Testing equipment was validated in December 2020 with assistance from the Bridger Bowl Ski Area, Mont., ski patrol, in Phase 1 of the study. Phase 2, the crux of the project, involved multiple trips to Utah’s Little Cottonwood Canyon and Alta Ski Area as well as Colorado to test actual Gazex, Wyssen, and O’Bellx exploders as well as explosive charges designed to simulate Avalanche Guard rounds. This testing took place January–April 2021, with follow-on testing in Colorado in May 2022.
Blast data was logged at different distances and in different directions from the RACS shot to allow calculation of the peak pressure, the rate of pressure rise, the energy at a given distance, the shape and distance of the blast effect, etc. These measurements allow us to evaluate the effective envelope of these systems, which are intended to induce a compressive failure in a weak snow layer. Many researchers consider the peak pressure and the pressure rise rate to be important factors in causing that compressive failure.
Generating an explosive “overpressure” loads an area of the snowpack with many, many pounds of force. If the peak force is too low, there isn’t enough load to cause collapse. Also, the pressure drops off the farther you get from a blast—in other words, the blast energy dissipates with distance, and the compressive effect drops off as well. Pressure rise rate, or how fast the pressure rises from the ambient pressure to the peak pressure, is also important. If the rise rate is too gradual, there may not be enough of a shock to the weak layer to initiate failure.
Some of the RACS, such as Gazex and O’Bellx, “aim downhill,” so the blast is not symmetrical. The Wyssen and Avalanche Guard systems are less directional and more (but not completely) spherical.
Of course, avalanche control is an inexact science—generating an overpressure load sufficient to set off a slide is highly dependent on the characteristics of a changing, variable snowpack. Depending on conditions, a local collapse can sometimes propagate to affect a larger area, like when a relatively lightweight skier or rider, in certain snowpack conditions, generates a large avalanche that cracks across great distances.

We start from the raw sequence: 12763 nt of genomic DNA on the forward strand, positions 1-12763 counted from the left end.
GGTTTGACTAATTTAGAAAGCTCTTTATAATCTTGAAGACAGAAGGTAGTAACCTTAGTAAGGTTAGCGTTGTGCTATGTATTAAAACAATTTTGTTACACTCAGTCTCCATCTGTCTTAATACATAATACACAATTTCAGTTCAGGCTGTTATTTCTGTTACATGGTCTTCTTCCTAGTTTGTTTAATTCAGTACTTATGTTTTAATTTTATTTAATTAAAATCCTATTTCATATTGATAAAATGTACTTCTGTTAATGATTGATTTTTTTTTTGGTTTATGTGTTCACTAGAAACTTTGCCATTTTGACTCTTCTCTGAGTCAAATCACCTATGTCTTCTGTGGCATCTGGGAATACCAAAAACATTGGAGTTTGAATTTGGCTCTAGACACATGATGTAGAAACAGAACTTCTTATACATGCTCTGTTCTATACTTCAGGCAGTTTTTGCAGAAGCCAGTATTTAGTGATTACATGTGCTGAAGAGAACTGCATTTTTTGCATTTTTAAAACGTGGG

Terrain variations. In Phase 3, to explore how the terrain affects the blast intensity and distribution, the team tested installed systems and representative explosives in sites near terrain features such as cliffs or gullies. Those results confirmed that terrain can be used to affect blast intensity.
For example, data from a test shot positioned in a gully feature showed that pressure rise rates directly down the gully (the 0° axis) were approximately double those recorded in flat field testing with the same explosive. But relatively lower peak pressures and pressure rise rates were observed in a lateral direction. This showed that the terrain feature increased the directionality of the blast.
Since an infinite number of terrain variations are possible, definitive conclusions that could be applied universally are not possible. However, a pressure measurement system could be used to map the blast patterns at proposed terrain-affected installation sites before a RACS is installed to ensure maximum effectiveness.
READING THE DATA
All told, we collected and processed approximately 375 pressure records, with about 1.125 billion discrete data points. The complete record of all data is available in table form for researchers to use, but, fortunately, many of the project results can be represented graphically—a more user-friendly tool for those looking to understand RACS performance. Here’s an overview of the types of graphs developed from the data and how to read them.
Maximum pressure graph. This type of graph plots the maximum pressure seen by each of several pressure sensors located on a common axis, at various distances from the explosion. The graph includes a dashed line marking 0.145 PSI, or 1 Kilopascal (KPa). Some researchers have proposed this pressure value is the minimum pressure needed to collapse a weak layer, initiate fracture, and induce an avalanche. Not all experts agree, though, and the 1 KPa pressure value is not an absolute indication of effective system range. But identifying the distance where this value occurs provides a standard to compare the relative performance and blast patterns of different RAC systems.
Pressure decay plots from several angles can be plotted together, with lines of equal pressure added to resemble a topographical map of the blast characteristics, such as directional pressure. Intensity of the blast (psi) is indicated by color, and on these maps, the dashed line indicates the 1 KPa distance.